Looking forward to Valentine’s day?
Anxious about it?
Scornful or dismissive of the whole concept?
Welcome to planet earth – Fantasyville for short.
From the moment we hear a fairy tale, of walking off into the sunset to live ‘happily ever after’, the virtual (in your head) world of the fantasies is born.
I say that fantasies make the world go around because I believe that this is one of the greatest causes of emotional pain in the human race.
Our cats Frank, Amy and Guinevere – as above – love tuna.
From 6:30 pm every evening they exhibit a very strong tendency to wander around in the vicinity of our fridge because they know that before they go to bed, tuna is their very, very special treat.
The cry of “tuna” will draw them instantaneously into the house from far afield.
Yet these very special cats do not seem to have fantasies about how much tuna they will get or how fresh it will be or when they will get it. When they are waiting at the fridge for their treat there is a minor degree of excitement/mania contained in the expectation of the tuna to come, but compared to human beings their degree of emotional modulation is overwhelming!
If due to my neglectful shopping skills we run out of tuna, there seems to be very little expression of disappointment or deflation at the fact that they will not be getting tuna on that particular evening.
Contrast this with human beings.
If you fit into the category of people that is excited about Valentine’s Day, if you are looking forward intensely to that special dinner, that romantic evening, those wonderful gifts, or that special longed for invitation from someone you admire, then you are very different from the cats.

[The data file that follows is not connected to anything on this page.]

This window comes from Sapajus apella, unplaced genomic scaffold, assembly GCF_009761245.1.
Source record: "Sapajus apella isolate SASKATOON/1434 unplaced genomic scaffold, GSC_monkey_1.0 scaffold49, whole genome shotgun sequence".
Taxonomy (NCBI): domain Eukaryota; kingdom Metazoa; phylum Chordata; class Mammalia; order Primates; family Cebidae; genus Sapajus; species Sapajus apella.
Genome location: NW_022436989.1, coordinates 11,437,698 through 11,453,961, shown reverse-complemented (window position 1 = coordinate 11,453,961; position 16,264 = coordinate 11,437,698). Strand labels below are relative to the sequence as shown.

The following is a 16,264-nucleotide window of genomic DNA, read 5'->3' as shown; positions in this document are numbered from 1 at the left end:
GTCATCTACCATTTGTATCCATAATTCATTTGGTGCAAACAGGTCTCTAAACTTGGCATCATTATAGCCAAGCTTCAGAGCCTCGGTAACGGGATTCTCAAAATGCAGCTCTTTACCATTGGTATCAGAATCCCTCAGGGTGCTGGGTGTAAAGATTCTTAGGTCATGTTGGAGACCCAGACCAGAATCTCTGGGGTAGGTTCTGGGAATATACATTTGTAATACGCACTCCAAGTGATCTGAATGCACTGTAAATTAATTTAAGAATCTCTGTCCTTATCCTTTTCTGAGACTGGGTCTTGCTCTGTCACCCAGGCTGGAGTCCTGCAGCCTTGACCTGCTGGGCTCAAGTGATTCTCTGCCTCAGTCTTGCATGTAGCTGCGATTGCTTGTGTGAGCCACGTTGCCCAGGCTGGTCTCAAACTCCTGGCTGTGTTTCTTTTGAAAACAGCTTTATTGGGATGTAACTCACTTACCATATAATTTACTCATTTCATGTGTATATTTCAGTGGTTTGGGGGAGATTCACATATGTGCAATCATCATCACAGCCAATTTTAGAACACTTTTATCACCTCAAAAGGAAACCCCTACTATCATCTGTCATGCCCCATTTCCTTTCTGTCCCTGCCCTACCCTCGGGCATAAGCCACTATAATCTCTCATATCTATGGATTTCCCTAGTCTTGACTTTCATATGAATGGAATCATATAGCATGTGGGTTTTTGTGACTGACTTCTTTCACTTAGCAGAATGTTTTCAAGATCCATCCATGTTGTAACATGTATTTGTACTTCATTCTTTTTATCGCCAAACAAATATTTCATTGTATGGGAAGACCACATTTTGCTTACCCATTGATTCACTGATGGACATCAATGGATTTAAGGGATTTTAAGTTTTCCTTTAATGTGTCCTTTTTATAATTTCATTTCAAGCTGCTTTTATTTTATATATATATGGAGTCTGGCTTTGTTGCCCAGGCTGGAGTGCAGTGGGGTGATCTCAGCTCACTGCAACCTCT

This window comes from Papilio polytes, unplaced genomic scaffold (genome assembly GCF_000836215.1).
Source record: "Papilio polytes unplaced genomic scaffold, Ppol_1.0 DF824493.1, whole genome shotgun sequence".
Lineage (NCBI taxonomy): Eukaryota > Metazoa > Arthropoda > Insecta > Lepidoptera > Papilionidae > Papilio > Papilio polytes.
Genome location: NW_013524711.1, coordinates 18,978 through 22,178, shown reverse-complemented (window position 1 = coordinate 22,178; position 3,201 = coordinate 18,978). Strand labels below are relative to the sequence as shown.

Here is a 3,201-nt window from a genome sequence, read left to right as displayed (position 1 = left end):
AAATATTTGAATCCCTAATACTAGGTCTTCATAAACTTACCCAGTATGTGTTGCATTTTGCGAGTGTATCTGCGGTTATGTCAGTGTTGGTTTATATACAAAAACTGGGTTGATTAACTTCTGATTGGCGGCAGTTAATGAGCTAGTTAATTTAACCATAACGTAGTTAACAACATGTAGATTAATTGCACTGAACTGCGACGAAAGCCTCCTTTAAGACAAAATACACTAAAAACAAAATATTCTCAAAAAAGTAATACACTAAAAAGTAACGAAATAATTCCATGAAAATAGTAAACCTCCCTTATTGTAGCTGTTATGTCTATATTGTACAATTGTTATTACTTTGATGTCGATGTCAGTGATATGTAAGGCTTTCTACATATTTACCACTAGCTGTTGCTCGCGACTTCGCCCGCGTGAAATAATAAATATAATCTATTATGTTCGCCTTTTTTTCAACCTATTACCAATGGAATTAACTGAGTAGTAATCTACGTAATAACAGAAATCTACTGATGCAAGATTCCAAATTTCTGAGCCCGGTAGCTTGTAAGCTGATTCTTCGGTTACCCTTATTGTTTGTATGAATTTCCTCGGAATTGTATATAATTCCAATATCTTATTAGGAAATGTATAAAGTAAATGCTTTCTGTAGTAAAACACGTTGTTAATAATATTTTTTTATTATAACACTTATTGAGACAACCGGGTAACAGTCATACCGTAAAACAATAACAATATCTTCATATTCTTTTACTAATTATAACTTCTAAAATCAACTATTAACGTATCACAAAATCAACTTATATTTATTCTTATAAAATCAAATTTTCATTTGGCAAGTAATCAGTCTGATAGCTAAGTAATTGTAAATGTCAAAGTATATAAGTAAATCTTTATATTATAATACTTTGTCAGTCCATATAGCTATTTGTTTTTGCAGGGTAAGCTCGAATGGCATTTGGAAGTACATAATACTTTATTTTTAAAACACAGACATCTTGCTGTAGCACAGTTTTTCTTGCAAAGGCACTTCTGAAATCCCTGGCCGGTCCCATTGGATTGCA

Excitement is mania.
It is living in the future.
It is creating a virtual reality which is potentially setting you up for the opposite of the mania, which is depression.
But don’t think that this is only about Valentine’s Day.
It is everywhere!
First world culture is deeply addicted to excitement. If something special is coming up in my life most people say to me, “Are you excited?” and if I say “no” they get disappointed.
They want me to be manic!
Isn’t this fascinating, they are wanting me to be off-balance and experiencing something which I believe usually leads to deflation and if it happens often enough, to depression.
Mania is a pro-depressant.
It creates depression.
Forget about the clinical diagnosis, we are bipolar society and are addicted to our fantasies about the future.
The Bucket List
One of the most common modern forms is the bucket list.
This is all about excitement and deflation.
We experience pleasure when one of the items on the list is finished and then potentially pain because it is over. We also experience pain and deflation if it doesn’t live up to expectations.
I’m saying that the bucket list is just something else that you can get either high or low or probably both, about.
If you’re scornful and dismissive about Valentine’s Day and really ignore it, then check out the other ways in which you have fantasies and how these ultimately increase your bipolar nature.